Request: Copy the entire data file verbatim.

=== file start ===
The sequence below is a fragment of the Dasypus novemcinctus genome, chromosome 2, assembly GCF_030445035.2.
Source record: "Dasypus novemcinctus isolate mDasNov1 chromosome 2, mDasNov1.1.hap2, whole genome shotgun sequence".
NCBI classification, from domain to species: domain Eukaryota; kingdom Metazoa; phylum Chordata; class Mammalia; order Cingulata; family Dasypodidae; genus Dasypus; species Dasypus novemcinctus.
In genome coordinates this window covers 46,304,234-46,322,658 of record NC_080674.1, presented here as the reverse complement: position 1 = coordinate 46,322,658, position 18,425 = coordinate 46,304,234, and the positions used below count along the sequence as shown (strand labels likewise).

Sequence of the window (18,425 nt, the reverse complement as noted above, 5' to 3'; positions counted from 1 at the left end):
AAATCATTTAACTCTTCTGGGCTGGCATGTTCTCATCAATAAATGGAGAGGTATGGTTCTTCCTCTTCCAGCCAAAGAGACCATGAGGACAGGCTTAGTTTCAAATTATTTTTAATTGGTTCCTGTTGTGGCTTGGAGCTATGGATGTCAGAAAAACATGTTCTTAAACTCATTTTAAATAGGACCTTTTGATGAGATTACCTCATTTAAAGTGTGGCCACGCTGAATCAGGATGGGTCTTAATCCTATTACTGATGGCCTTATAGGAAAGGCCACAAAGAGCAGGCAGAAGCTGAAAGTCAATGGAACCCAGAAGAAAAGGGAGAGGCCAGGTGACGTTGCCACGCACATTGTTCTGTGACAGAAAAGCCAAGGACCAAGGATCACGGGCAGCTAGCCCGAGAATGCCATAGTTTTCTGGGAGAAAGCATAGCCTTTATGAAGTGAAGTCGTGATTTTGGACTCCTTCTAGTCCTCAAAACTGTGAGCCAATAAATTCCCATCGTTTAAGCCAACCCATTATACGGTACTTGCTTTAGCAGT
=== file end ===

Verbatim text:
The sequence below is a fragment of the Dasypus novemcinctus genome, chromosome 2, assembly GCF_030445035.2.
Source record: "Dasypus novemcinctus isolate mDasNov1 chromosome 2, mDasNov1.1.hap2, whole genome shotgun sequence".
NCBI classification, from domain to species: domain Eukaryota; kingdom Metazoa; phylum Chordata; class Mammalia; order Cingulata; family Dasypodidae; genus Dasypus; species Dasypus novemcinctus.
In genome coordinates this window covers 46,304,234-46,322,658 of record NC_080674.1, presented here as the reverse complement: position 1 = coordinate 46,322,658, position 18,425 = coordinate 46,304,234, and the positions used below count along the sequence as shown (strand labels likewise).

Sequence of the window (18,425 nt, the reverse complement as noted above, 5' to 3'; positions counted from 1 at the left end):
AAATCATTTAACTCTTCTGGGCTGGCATGTTCTCATCAATAAATGGAGAGGTATGGTTCTTCCTCTTCCAGCCAAAGAGACCATGAGGACAGGCTTAGTTTCAAATTATTTTTAATTGGTTCCTGTTGTGGCTTGGAGCTATGGATGTCAGAAAAACATGTTCTTAAACTCATTTTAAATAGGACCTTTTGATGAGATTACCTCATTTAAAGTGTGGCCACGCTGAATCAGGATGGGTCTTAATCCTATTACTGATGGCCTTATAGGAAAGGCCACAAAGAGCAGGCAGAAGCTGAAAGTCAATGGAACCCAGAAGAAAAGGGAGAGGCCAGGTGACGTTGCCACGCACATTGTTCTGTGACAGAAAAGCCAAGGACCAAGGATCACGGGCAGCTAGCCCGAGAATGCCATAGTTTTCTGGGAGAAAGCATAGCCTTTATGAAGTGAAGTCGTGATTTTGGACTCCTTCTAGTCCTCAAAACTGTGAGCCAATAAATTCCCATCGTTTAAGCCAACCCATTATACGGTACTTGCTTTAGCAGT